First published January 2021 | Words and photos by Vietnam Coracle
INTRODUCTION | GUIDE | MAP | RELATED POSTS
A great boon to travellers, particularly those on motorbikes, the new Can Gio↔Vung Tau car ferry connects two of the most popular destinations near Ho Chi Minh City: Can Gio mangrove forest and Vung Tau beach. This new ferry route is cheap and easy to use, fun and convenient, frequent and fast. The crossing only takes 30-60 minutes, and travel time between downtown Saigon and Vung Tau via the new ferry is just 2-3 hours, depending on the time of day. This is only marginally longer than it takes via the main highway. What’s more, the Can Gio↔Vung Tau car ferry is far more pleasant, scenic, and quiet than taking the main highway as it doesn’t involve the horrible crawl through the industrial suburbs. This new ferry route also means it’s no longer necessary to go via Saigon if you’re travelling between the southern coast and the Mekong Delta.
GUIDE: CAN GIO↔VUNG TAU CAR FERRY
On this page is a complete guide to the new Can Gio↔Vung Tau car ferry. I’ve done my best to explain in detail each aspect of taking this ferry: a route map, sailing schedule, ticket prices and how to buy them, information about departure and arrival ports, a description of the boats and the voyage, and a general overview of the ferry route and why it’s such good news for travellers. Click an item below to read more about it:
- Red line: the Can Gio↔Vung Tau car ferry route
- All other icons: ports, sites, towns, other ferry crossings
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About the Can Gio↔Vung Tau Car Ferry:
Below is a brief overview of the Can Gio↔Vung Tau ferry route, and an explanation of why this new ferry is such a boon to travellers, especially those on two wheels:
The new Can Gio↔Vung Tau car ferry route is operated by Thanh Thoi, the same company which runs ferries from the Mekong Delta to Phu Quoc Island. Ferries sail throughout the day between 6.00am and 5.30pm, and there’s a possibility they may run through the night in the future. The crossing takes between 30-60 minutes depending on the vessel, and ticket prices for passengers and vehicles are very reasonable. For more detailed information on times, prices, tickets, ferries, ports, and the voyage go to the relevant sections on this page from the contents above.
The Can Gio↔Vung Tau ferry route connects the western and eastern headlands at the mouth of the Long Tau River, of which the Saigon River is a tributary. The route is newly opened (it only started operating in early January, 2021) and is creating quite a lot of buzz online. However, whenever I’ve travelled on it, the ferry has been fairly empty. But travellers should expect it to be busy on weekends and public holidays, as the ferry connects two of the most popular destinations for easy excursions from Ho Chi Minh City: Can Gio mangrove forest and Vung Tau beach.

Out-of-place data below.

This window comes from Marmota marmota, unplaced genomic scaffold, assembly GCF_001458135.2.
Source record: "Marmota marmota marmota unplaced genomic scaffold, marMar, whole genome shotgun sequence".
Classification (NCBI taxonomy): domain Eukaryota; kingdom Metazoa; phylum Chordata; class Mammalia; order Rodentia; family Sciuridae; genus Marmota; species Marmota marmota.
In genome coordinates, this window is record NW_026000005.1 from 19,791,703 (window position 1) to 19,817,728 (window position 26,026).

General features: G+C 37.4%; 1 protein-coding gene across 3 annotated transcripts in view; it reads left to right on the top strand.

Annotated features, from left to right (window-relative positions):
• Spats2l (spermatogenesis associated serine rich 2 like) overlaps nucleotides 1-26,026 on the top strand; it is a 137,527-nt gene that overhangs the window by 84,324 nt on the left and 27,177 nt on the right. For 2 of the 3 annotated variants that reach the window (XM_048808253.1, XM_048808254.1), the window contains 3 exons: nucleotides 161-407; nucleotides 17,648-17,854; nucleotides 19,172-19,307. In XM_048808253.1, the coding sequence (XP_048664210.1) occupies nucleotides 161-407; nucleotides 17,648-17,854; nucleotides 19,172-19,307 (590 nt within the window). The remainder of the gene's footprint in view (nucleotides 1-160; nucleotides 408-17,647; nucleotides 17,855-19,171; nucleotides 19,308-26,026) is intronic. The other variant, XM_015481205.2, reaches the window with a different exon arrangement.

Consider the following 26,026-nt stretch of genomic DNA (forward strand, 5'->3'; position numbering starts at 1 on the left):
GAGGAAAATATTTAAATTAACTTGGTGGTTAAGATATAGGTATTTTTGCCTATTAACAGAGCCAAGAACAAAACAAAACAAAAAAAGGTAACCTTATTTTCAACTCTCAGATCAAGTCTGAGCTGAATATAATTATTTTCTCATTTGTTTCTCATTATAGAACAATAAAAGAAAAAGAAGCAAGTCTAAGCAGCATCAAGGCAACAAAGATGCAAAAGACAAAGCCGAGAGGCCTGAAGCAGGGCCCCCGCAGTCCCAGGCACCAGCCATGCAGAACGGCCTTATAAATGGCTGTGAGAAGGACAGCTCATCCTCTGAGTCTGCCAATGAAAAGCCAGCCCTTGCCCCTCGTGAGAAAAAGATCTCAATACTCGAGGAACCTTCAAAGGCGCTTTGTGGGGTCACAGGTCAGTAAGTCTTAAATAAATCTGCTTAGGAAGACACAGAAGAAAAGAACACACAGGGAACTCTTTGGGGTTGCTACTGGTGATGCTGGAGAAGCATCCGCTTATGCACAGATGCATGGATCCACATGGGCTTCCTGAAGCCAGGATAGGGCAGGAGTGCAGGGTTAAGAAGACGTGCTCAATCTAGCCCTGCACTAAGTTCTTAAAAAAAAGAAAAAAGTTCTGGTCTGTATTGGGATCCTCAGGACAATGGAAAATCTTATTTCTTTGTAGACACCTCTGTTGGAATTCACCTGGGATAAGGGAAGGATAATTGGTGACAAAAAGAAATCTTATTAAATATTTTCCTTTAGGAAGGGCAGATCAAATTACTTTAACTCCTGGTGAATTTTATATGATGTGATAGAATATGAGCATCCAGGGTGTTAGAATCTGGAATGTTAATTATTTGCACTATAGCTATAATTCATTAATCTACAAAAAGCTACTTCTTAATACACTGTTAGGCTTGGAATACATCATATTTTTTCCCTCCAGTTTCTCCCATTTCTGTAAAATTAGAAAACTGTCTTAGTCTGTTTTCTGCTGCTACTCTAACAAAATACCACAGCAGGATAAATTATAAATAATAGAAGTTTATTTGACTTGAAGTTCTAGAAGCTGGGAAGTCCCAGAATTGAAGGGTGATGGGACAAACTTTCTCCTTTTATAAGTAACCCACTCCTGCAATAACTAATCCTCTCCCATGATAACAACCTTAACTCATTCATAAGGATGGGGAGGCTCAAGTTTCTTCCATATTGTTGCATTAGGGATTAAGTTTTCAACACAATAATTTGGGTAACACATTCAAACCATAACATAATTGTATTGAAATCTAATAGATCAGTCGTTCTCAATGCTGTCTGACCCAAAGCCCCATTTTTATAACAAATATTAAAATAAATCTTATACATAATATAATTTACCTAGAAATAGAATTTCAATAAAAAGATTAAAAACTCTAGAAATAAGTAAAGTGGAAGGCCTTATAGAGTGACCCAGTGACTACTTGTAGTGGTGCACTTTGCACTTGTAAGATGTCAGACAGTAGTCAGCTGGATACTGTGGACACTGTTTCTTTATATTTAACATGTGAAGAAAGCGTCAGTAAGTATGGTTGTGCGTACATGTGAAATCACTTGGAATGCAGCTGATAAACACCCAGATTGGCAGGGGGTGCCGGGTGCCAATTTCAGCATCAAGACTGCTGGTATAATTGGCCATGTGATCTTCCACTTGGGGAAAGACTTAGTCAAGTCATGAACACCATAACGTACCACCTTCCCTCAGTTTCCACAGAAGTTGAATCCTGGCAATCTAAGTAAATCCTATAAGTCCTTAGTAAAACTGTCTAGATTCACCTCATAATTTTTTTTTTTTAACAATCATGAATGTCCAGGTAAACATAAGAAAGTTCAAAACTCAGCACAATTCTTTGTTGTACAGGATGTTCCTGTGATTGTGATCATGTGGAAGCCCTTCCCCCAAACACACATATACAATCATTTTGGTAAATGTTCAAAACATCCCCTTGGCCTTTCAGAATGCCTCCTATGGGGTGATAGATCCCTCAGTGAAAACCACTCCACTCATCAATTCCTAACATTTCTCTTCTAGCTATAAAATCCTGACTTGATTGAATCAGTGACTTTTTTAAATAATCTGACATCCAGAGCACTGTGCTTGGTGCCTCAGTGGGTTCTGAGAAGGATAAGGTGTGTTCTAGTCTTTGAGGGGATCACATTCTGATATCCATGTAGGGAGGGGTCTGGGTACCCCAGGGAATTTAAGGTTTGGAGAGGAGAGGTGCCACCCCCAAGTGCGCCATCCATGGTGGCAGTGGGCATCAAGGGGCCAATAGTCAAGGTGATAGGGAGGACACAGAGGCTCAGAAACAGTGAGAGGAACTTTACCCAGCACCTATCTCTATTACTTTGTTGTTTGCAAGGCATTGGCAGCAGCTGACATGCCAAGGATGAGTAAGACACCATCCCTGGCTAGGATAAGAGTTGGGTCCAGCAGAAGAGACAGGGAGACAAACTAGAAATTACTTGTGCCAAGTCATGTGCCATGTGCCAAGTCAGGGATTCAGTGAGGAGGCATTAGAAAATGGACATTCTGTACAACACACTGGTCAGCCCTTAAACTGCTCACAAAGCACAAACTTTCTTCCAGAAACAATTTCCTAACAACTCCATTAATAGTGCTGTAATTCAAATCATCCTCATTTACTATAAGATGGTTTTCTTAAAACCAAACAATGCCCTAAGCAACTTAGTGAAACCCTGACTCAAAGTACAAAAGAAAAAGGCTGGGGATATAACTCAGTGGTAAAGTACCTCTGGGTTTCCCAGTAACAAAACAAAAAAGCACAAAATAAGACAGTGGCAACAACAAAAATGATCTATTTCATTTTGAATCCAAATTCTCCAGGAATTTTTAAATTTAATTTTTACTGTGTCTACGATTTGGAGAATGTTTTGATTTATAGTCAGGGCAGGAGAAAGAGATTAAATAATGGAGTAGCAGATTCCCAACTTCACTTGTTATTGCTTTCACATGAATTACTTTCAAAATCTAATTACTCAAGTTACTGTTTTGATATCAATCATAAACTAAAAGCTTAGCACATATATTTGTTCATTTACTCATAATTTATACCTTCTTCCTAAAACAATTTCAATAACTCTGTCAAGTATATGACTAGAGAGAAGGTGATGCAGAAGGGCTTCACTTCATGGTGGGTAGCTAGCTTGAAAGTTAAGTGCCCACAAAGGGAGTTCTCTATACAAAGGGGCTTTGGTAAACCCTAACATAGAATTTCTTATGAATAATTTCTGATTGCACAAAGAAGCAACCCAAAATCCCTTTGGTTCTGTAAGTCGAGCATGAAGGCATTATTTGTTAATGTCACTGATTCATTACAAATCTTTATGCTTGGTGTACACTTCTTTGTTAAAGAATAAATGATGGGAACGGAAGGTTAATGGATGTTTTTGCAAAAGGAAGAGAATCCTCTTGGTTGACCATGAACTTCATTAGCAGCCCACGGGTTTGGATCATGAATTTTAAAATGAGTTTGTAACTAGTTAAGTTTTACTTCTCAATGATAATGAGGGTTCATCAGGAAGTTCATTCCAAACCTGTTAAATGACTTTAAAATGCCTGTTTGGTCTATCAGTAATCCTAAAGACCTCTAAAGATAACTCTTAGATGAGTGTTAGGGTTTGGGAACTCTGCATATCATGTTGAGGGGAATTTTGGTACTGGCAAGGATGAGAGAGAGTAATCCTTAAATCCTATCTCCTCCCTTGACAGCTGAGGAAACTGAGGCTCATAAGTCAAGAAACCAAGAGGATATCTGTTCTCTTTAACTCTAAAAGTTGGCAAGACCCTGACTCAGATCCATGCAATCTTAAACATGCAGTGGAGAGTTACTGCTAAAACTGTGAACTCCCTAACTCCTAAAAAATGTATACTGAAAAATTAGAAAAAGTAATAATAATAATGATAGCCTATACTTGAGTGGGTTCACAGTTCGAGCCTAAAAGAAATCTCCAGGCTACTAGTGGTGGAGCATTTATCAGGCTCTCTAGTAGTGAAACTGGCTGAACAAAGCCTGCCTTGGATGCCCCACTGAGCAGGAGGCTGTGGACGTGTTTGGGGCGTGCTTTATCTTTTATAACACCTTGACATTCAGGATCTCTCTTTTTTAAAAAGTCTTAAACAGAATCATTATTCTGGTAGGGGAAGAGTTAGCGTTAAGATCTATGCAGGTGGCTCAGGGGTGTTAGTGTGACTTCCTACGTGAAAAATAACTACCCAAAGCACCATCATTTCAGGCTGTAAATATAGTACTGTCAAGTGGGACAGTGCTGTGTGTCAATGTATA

Why Use this Ferry:
This new ferry route is a great boon to travellers, particularly those on two wheels. There are now many ways to get from Saigon (Ho Chi Minh City) to Vung Tau. If you’re in a car or bus, the Long Thanh Expressway connects with Highway QL51 to Vung Tau in just 2 hours. If you’re a pedestrian, the direct fast boat from Saigon is fun, convenient, and takes just 90 minutes to Vung Tau (the fast boat also has limited capacity for bicycles). If you’re on a motorbike, the Cat Lai car ferry from Saigon connects with Highway QL51 to Vung Tau in roughly 2-3 hours. However, the latter is not a pleasant ride as it passes through many pollution-choked industrial zones and truck-clogged roads. But now, for motorbikers, there is a better option: the new Can Gio↔Vung Tau car ferry.
If you time it right, the duration of the journey is roughly the same as going via the Cat Lai ferry and Highway QL51. However, going via the new Can Gio↔Vung Tau ferry is a much more pleasant ride than taking Highway QL51 as it doesn’t involve the horrible crawl out of Saigon and through the industrial suburbs. If you time it perfectly, travel time between downtown Saigon and Vung Tau via the new ferry is just 2 hours: 90 minutes riding from Saigon to Can Gio via the short Binh Khanh ferry crossing and along the wide, empty, scenic Rừng Sác Highway, and straight onto the new ferry for the 30-minute crossing to Vung Tau. However, 3 hours is a more realistic estimation for the journey: 2 hours to ride out to Can Gio (allowing for traffic and a short stop or two), a 30-minute wait for the next ferry, and then the half-hour crossing.
But timing is everything: the ride from downtown Saigon’s districts 1 and 4, and then through districts 7 and Nha Be, and out to the Binh Khanh ferry can be quite congested and frustrating if you hit it at peak hours (6.00am-9.00am and 4.00pm-7.00pm). But if you time the journey so that you ride this section in the early morning (before 6.00am) or during the lunch-break (12.00-2.00pm) or after 7.00pm, it’s absolutely fine. (Note: the Binh Khanh ferry operates throughout the day every 10 minutes or so, and through the night every half hour or so).
And there’s more. This new ferry route means it’s now possible to bypass Saigon altogether if you’re on a road trip between the coast and the Mekong Delta. For example, after taking the new car ferry from Vung Tau to Can Gio, you can then ride 45 minutes due northwest to another short ferry crossing, taking you over the Soai Rap River to Long An Province, from where you can continue on your way to the Mekong Delta without having to contend with the truck-strewn outskirts of Ho Chi Minh City. Personally, I see myself utilizing the new Can Gio↔Vung Tau car ferry pretty much every time I want to head east of Saigon towards the Ocean Road and beyond.
Sailing Times & Ticket Prices:
Below I’ve written information about the ferry schedule, duration of the voyage and capacity of the vessels, ticket prices, and how and where to purchase them:
At the time of writing (January 2021), just two ferries were operating on the Can Gio↔Vung Tau route. The two vessels ply back and forth throughout the day from 6.00am to 5.30pm. The schedule changes slightly from day to day, but generally you can expect ten or more sailings in both directions each day of the week, with ferries leaving roughly on every hour or half hour. There’s also speculation that ferries may begin operating at night once the company acquires the permission to do so. The blue ticket kiosk (Phòng Vé) at each port displays the daily sailing schedule on a digital screen.